June 20, 2010

An impermeable seal

For the past few weeks, I've been reading Fit for Freedom, Not for Friendship, a few pages a day.

One of the things that struck me from the first two chapters was that, for the most part, during the time of slavery, American Quakers of European descent were not that different from their non-Quaker American counterparts. Just a handful of individual Quakers, it turns out, were the ones who were taking radical steps to draw attention to the evil and harm of enslaving other human beings. Most Quakers back then had the privilege to "look the other way" or could say they were against slavery but wouldn't necessarily take action that reflected what they professed.

I am also struck by how there are sufferings in the world today--injustices to GLBTQ people, to people of color, to people who live in poverty--and how few Quakers (and non-Quakers) are taking radical steps to draw attention to these injustices.

And I, a person of privilege because of the color of my skin, my education, and my financial status, also have the privilege to look the other way--because the situation is overwhelming, because the situation is "over there," because because because.

. . . . . . . . .

The other day, Jeanne and I began seam-sealing the new tent we got, since the first new tent we just got leaked during the rain we had while camping recently. I'm amazed by how the seam-sealer works: it creates a rubberized, impermeable seal. It reminds me of the yellow slickers that we had as kids...

I've been thinking that in some ways, having the privilege that I have is like having an impermeable seal around me--so impermeable that it keeps God out too. So today I've been particularly grateful for the worship community I'm a part of because somehow, when I'm with them and we are worshiping, the Light of God seems to be able to sear through that otherwise impermeable coating, and I feel like I can take on a bit of what would likely be for me "inconvenient" radical activity.

O God, how I need your help to burn away the seam sealer.


On Being A Quaker - an upcoming presentation

Dear Friends,

This coming Friday, I will present a two-hour session to a Fallsington Friends in Pennsylvania. These Friends had had a discussion earlier this spring about some of what was written in a recent Quaker Life magazine, about "old and new kinds of Quakers. That discussion set off a larger conversation--something I learned about when I participated in the QUIP conference last spring.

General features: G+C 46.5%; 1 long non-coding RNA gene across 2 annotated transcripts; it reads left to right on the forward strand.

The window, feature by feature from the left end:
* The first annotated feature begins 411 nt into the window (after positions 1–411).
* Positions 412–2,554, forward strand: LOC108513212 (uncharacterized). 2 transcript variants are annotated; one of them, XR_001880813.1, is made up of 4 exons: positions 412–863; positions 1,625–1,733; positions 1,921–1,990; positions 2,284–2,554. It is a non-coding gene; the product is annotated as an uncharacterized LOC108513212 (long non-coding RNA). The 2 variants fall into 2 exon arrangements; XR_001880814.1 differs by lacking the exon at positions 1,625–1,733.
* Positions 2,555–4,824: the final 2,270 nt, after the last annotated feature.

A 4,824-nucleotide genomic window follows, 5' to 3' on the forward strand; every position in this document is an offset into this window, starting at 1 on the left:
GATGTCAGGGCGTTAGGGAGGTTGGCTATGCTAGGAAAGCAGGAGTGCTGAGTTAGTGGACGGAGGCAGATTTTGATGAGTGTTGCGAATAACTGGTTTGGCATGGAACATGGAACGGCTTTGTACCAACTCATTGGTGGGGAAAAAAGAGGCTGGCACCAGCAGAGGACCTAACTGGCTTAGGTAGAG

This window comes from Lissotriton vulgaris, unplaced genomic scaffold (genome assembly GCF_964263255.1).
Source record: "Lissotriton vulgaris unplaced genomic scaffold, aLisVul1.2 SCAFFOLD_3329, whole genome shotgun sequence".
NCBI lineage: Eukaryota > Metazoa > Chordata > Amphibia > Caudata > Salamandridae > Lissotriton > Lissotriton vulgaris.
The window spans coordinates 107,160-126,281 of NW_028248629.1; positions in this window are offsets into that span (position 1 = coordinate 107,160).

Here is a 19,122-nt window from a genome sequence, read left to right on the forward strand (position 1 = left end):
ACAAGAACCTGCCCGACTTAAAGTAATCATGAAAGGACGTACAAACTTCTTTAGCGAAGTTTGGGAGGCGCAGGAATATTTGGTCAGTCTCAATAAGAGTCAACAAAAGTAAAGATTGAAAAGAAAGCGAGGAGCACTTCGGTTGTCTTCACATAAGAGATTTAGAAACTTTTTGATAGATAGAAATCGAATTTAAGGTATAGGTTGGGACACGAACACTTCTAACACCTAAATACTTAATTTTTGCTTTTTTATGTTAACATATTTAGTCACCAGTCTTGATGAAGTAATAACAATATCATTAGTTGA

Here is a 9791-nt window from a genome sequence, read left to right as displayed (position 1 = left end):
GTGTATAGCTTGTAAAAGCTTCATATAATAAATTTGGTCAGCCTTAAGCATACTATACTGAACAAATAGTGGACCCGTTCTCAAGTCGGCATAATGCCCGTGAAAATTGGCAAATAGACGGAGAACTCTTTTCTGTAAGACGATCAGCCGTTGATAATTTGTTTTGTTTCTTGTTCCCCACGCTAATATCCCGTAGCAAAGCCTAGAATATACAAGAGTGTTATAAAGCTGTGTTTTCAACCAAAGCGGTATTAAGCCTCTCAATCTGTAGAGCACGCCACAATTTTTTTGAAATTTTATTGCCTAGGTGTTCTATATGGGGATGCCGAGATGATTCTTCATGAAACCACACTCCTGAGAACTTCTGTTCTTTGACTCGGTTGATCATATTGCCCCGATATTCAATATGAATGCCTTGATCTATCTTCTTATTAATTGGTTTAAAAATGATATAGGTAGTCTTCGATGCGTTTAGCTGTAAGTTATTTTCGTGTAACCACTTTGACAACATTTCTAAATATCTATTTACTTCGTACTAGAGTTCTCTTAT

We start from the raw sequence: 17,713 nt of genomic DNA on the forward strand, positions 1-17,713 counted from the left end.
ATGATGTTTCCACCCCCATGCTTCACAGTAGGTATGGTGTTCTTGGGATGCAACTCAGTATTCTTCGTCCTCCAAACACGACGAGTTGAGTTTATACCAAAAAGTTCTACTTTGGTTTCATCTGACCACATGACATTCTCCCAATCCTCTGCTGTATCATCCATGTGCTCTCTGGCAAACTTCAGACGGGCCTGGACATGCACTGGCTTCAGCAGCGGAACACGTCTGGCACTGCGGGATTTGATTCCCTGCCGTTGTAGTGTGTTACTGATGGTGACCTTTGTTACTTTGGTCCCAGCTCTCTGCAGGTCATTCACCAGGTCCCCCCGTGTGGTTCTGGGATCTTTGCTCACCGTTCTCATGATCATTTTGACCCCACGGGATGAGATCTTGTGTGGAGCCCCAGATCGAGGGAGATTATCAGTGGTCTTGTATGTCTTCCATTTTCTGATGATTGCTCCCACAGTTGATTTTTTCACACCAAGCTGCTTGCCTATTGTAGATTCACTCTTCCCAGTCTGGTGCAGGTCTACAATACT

Way opened for me to share my own journey around this sort of topic with these Friends. Here's a brief write up of what I'll be focusing on:

On Being A Quaker
Friday evening, June 25, 2010
7:00-9:00 pm.

"Dear Friends, watch over one another in love, and stir up that which is pure in one another, and exhort one another daily." —G. Fox, Epistle 22 [Thanks, Mark!]

Our peculiar faith tradition shifts and morphs over the generations as we listen for God, resist the temptations of secular society, and rediscover the principles of Love, faithfulness, and witness that guided early Friends. This two-hour session will invite us to consider how we as Friends belong to one another and to Quakerism, regardless of how long we have been among Friends.
I'd appreciate prayers for faithful service and staying open to whatever it is that God may give me to share.


June 17, 2010

Spiritual loneliness

I was surprised to see it's been three weeks since I last posted something.... but then again, two out of those three weeks I was traveling.

I attended a Quaker wedding out of state--a trip that included a ferry ride across Lake Michigan--and then a week-long camping trip that turned soggy at the start but ended up with fun fellowship in a cabin "up north."

Now I'm back home, briefly, before I head out again to visit family and do a short presentation on "the old and new kinds of Quakers."

But in-between these recent travels, I've had a bit of malaise settle in my heart. Some of it, I sense, has to do with laying down my participation in Facebook: while the choice has given me time to dedicate to reading Fit for Freedom, Not for Friendship, as well as to considering other Quaker-related opportunities, the choice has also separated me from the ongoing exchanges among Quaker and non-Quaker friends.

This spiritual loneliness is something that visits me from time to time.

It settles on my shoulders and in the pit of my stomach when I am away for too long from the community that reflects myself back to me. With my recent and upcoming travels, I've been able to attend my local Meeting for Worship only about twice in eight weeks; and for the first time since 1995, I won't be attending the FGC Gathering this summer.

I chalk up this sense of deep loneliness to my being a twin, that without people around me who can mirror myself back to me, I start to feel a bit lost. Maybe this is a phenomenon that others experience as well; maybe it's part of the human condition. In any event, what's a bit different about the feeling at this time, though, is that I am recognizing it and I am conscientiously doing what I can to tend to my connection with God, despite my less frequent face-to-face connections with people in my own community.

....which reminds me: I've got a few phone calls I said I'd make this morning.

Thanks for reading me.